Regular readers might have noticed that I'm fairly keen on photographers retaining copyright in the images they take. It's yours automatically by law and there are good reasons not to give it away. And here's a case in point.
I was contacted by Apple recently about an image of downhill and freeride legend Andrew Shandro of mine that they'd found on my portfolio site. It was taken a few years ago for an editorial shoot. They were looking for some new imagery to use on their site and in-store and decided that this particular shot would fit the bill perfectly. Was it available for use, they wanted to know?
Within a short space of time we'd agreed a price (no, I'm not being paid in iMacs). I even managed to track down Shandro at the Sea Otter and he, always the consummate pro, agreed to sign a retrospective model release so that Apple could use the image. A model release indicates that the subject of a photo consents for that image to be used commercially. It's not necessary for editorial use and, in the UK, isn't always needed for commercial use but it's good practice to have one available. In fact, Apple indicated they wouldn't be able to proceed without one.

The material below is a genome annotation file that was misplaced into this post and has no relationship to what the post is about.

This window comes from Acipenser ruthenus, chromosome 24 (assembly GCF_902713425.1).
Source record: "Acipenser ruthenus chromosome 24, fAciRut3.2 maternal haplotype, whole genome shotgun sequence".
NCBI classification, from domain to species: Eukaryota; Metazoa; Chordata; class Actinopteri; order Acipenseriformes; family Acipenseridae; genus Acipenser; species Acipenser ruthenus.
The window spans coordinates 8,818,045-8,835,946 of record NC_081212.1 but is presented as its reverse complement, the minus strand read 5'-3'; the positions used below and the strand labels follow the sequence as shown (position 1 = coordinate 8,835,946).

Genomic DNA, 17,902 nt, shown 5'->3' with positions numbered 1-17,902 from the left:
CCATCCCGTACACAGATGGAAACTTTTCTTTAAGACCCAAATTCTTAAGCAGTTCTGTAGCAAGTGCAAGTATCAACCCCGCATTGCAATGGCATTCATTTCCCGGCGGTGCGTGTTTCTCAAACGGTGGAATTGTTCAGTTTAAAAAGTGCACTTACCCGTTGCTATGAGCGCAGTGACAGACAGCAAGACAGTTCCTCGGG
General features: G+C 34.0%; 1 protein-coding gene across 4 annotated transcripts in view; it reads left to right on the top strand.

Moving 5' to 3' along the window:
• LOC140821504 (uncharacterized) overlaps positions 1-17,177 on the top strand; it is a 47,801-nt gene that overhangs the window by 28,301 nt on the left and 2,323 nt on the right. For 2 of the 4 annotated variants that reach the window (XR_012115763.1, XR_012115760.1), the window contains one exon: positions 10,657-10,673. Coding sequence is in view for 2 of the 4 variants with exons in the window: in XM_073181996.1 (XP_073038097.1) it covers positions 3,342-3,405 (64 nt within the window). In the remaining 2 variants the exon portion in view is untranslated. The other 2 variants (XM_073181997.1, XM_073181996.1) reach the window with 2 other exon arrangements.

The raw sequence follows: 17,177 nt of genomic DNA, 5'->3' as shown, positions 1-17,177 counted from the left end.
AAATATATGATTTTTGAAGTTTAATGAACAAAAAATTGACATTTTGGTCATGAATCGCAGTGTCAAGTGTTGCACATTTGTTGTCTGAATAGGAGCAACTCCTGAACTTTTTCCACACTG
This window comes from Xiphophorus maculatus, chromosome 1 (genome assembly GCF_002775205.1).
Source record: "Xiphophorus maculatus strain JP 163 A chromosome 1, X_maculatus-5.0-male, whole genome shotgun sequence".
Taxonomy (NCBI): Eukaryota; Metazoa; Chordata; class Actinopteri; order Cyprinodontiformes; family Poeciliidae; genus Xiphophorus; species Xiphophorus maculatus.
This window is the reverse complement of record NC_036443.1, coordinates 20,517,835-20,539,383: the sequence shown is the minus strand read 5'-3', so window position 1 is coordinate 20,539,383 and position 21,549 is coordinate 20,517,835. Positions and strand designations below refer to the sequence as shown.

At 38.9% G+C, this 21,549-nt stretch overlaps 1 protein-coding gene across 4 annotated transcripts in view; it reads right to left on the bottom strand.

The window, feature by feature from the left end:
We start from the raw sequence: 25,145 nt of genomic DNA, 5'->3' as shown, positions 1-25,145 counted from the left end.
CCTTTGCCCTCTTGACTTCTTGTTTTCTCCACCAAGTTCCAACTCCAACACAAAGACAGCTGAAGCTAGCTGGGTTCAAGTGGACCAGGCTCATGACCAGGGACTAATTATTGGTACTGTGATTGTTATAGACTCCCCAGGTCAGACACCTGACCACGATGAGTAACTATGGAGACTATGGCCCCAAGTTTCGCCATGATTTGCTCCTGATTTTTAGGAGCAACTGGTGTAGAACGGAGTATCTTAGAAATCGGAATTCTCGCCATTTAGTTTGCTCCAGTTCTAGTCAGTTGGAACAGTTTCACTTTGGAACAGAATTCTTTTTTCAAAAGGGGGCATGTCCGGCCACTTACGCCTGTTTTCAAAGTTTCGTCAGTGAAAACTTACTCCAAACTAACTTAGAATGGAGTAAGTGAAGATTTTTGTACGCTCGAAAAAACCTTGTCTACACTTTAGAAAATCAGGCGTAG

Do I need to point out that I would never have been able to make this sale if I'd sold all rights to this image at the time of the original shoot? No? Thought not.
Anyhoo, here's the first use of the pic in question. It may well pop up again in various Apple-related scenarios over the next couple of years.
The guys at Apple, incidentally, were a pleasure to deal with - utterly professional from beginning to end. Like most photographers these days, I've become used to fielding queries that are variations on the 'we really like this picture but don't have a budget' theme. It's nice to be reminded there are still businesses out there that genuinely value photography.